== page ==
UnNews:"Breastaurants" share their secrets of success
27 June 2012
NUDE YORK, NY – Hooters, Twin Peaks, Profound Canyon and similar restaurants provide mouth-watering meals and “scenic views” of their waitresses' mammary glands. “When a customer orders breasts or thighs here, at Juggs, he knows exactly what to expect,” waitress Connie (“Chesty”) LaRue declared.
Clad in halter tops that “accentuate the positive,” LaRue's and other restaurant's waitresses' uniforms are designed to catch—and hold—male diners' gazes. “If we get him to look and keep looking, he'll stay longer,” LaRue explained, “eat and drink more, and tip better.”
However, Twin Peaks' owner, Randy DeWitt, attributes his restaurants' success not to the bosomy babes who serve the menu's fare but to the food itself. “It's our hearty, wholesome meals that bring in our diners,” he said, with a wink. “The girls are just the dessert, so to speak.”
“Sure, boss,” waitress Helen (“Boobs”) Thomas said, “it's about the food, not the bosoms. That's why the media calls places like Twin Peaks 'breastaurants.'”
Bars and restaurants—or breastaurants—featuring scantily clad waitresses were introduced by Hooters in the 1970s. Their waitresses all wear tight tee shirts emblazoned with owls, the strategically-placed eyes of which, are the letters “O” that spell out the restaurant's suggestive name--or parts of its name. (“Hooters” is a slang term that refers to women's breasts.) The uniform is completed by a pair of bright orange short-shorts, white ankle socks, and white tennis shoes. Bras and panties are optional. Hooters Girls, as the
restaurant's breastaurant's waitresses are known, are famous—or, depending upon one's point of view, infamous—for their busty busts. “Hooters Girls are celebrated,” Lee Zoid, a long-time patron of Hooters establishments, said, “for getting in customer's faces.”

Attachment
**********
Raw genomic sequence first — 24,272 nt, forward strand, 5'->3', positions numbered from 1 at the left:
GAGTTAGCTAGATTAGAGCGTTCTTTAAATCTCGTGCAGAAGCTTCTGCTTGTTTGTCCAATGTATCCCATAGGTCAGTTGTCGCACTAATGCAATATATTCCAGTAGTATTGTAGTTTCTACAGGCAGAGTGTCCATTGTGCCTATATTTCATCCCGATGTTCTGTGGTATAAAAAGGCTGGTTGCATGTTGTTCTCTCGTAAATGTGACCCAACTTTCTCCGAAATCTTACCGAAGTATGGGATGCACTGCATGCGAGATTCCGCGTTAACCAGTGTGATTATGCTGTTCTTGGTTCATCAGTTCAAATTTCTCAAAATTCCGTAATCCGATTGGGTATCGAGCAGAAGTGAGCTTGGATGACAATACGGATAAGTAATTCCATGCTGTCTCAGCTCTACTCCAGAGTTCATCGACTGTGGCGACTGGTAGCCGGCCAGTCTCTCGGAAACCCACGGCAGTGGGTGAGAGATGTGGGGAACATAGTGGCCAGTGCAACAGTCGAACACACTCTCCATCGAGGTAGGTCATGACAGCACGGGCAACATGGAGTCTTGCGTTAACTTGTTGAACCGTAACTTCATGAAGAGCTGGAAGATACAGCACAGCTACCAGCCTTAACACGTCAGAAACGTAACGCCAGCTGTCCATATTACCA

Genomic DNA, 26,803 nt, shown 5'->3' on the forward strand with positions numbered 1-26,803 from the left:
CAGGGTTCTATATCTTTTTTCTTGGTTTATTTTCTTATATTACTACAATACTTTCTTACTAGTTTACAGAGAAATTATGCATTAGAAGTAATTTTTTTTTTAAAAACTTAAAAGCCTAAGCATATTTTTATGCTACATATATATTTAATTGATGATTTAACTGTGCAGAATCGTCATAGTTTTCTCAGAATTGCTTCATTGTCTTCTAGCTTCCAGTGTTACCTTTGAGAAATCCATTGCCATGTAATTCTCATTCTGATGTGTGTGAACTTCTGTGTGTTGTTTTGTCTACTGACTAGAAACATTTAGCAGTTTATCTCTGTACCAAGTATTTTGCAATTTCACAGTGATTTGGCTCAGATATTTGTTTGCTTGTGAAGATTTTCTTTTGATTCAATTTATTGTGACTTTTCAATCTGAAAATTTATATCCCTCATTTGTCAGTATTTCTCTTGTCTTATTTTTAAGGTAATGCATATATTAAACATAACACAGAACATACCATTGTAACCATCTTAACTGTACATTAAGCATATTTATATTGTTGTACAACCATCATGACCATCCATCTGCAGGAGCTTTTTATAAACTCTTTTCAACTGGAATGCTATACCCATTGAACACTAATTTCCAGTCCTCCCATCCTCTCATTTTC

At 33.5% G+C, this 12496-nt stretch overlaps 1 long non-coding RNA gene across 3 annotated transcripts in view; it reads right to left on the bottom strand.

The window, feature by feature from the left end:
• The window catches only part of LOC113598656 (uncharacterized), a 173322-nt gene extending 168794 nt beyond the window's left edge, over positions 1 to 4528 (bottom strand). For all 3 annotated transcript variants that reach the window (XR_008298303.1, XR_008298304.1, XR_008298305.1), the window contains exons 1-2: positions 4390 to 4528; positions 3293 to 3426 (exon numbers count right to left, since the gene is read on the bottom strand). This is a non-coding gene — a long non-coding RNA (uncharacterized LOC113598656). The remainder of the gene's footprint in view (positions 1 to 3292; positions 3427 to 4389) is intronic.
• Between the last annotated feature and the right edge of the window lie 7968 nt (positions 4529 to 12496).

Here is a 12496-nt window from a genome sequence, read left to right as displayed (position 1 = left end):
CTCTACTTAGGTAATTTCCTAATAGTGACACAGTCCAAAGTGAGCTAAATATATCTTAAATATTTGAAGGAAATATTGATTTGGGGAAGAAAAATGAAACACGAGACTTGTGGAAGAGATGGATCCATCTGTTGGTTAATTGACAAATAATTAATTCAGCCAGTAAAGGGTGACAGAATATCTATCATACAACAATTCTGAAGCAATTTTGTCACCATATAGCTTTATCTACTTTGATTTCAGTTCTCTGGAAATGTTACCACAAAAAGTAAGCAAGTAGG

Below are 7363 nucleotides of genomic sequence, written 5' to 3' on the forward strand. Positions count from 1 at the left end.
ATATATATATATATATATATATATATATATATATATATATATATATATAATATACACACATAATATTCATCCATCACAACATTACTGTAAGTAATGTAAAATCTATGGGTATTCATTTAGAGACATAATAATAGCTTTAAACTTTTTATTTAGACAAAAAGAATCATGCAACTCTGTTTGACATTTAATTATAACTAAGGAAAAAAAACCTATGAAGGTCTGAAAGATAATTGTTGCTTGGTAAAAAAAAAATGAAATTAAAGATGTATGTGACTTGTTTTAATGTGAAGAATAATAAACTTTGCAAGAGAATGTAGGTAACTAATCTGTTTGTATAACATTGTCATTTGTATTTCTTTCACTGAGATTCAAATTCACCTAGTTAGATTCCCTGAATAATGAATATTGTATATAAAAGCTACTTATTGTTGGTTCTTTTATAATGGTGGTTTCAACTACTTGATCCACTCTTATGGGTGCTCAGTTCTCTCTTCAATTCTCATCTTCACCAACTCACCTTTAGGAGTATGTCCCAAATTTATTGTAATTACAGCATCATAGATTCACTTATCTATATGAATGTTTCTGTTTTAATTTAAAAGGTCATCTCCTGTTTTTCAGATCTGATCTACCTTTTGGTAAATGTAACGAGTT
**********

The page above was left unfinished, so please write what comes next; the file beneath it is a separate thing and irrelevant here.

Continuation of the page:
While restaurant sales have declined during the continuing economic downturn characteristic of the Barack Obama administration, sales for breastaraunts have “quadrupled,” according to the department of Health and Human Services. “There's gold in them thar hills,” Kathleen Sibelius, a former Hooters Girl, declared. She suggested that other businesses follow the breastaraunts' example and “put not only their best feet forward, but toss out their chests, too, and stand tall and proud.” The secretary believes “that's the way to get a leg up on the competition.” Indeed, she said, “My assets as a former Hooters Girl helped me to land the job I have now.”
Juggs customer Larry Marmolejo, who was seated with his jealous wife, Lynette, assured Unnews reporter Lotta Lies that he “frequents Juggs because of the food, and nothing but the food, so help me God.” The waitresses' revealing attire has “nothing to do with it,” he swore. “This place serves the biggest, juiciest breasts and thighs of any eatery in town, and that's a fact. I don't care what the waitresses are wearing or not wearing.”
Like their patrons, competition is stiff among breastauranteurs, and, to keep abreast with their business rivals, owners and operators are relying upon briefer and briefer uniforms for their waitresses. Hooters is “rethinking our costumes, CEO Terrance M. Marks, confided. “We're toying with the idea of replacing the tops with pasties and the short-shorts with either a G-string or a thong. Either way, though, we'll keep the bright orange color.”
Juggs is also thinking of redesigning its waitress wear. “I can't say anything too much,” CEO Ima Newed said, “but I will share this much: we're in touch with both Frederick's of Hollywood and Victoria's Secret.”
Not to be outdone, Twin Peaks is rumored to be “reconsidering our waitresses' outfits, too,” CEO Rick Akam gushed. “We're thinking a topless-bottomless combo.”
Whatever new directions the breastaurants may take, all the eateries vow never to lose sight of the features that have made them famous. “Take away everything else—the menus, the decor, happy hour, and all the rest, but there will always, always be the breast.”
These CEOs are no boobs. Despite the sour economy and its effect upon businesses that cater to the experience of dining out, they promise diners that the breast is, indeed, yet to come.
|This article features first-hand journalism by an UnNews correspondent.|
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